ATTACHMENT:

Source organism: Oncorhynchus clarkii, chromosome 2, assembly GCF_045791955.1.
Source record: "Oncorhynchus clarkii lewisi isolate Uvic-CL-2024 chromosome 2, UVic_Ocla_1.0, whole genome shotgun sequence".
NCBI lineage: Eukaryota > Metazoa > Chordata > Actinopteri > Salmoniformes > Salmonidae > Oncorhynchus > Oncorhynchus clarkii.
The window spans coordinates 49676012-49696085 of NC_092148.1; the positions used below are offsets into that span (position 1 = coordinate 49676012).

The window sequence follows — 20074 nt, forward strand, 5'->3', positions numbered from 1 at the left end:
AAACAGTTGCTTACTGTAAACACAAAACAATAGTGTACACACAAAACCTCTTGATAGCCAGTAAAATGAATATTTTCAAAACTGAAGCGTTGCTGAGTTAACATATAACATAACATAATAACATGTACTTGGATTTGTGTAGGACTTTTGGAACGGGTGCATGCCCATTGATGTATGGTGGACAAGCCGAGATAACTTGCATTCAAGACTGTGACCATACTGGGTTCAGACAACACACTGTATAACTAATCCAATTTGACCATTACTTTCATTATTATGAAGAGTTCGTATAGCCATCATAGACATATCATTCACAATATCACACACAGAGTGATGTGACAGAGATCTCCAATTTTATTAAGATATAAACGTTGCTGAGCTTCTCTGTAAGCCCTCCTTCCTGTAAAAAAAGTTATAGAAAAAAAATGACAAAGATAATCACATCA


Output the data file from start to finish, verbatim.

Source organism: Oncorhynchus clarkii, chromosome 2, assembly GCF_045791955.1.
Source record: "Oncorhynchus clarkii lewisi isolate Uvic-CL-2024 chromosome 2, UVic_Ocla_1.0, whole genome shotgun sequence".
NCBI lineage: Eukaryota > Metazoa > Chordata > Actinopteri > Salmoniformes > Salmonidae > Oncorhynchus > Oncorhynchus clarkii.
The window spans coordinates 49676012-49696085 of NC_092148.1; the positions used below are offsets into that span (position 1 = coordinate 49676012).

The window sequence follows — 20074 nt, forward strand, 5'->3', positions numbered from 1 at the left end:
AAACAGTTGCTTACTGTAAACACAAAACAATAGTGTACACACAAAACCTCTTGATAGCCAGTAAAATGAATATTTTCAAAACTGAAGCGTTGCTGAGTTAACATATAACATAACATAATAACATGTACTTGGATTTGTGTAGGACTTTTGGAACGGGTGCATGCCCATTGATGTATGGTGGACAAGCCGAGATAACTTGCATTCAAGACTGTGACCATACTGGGTTCAGACAACACACTGTATAACTAATCCAATTTGACCATTACTTTCATTATTATGAAGAGTTCGTATAGCCATCATAGACATATCATTCACAATATCACACACAGAGTGATGTGACAGAGATCTCCAATTTTATTAAGATATAAACGTTGCTGAGCTTCTCTGTAAGCCCTCCTTCCTGTAAAAAAAGTTATAGAAAAAAAATGACAAAGATAATCACATCA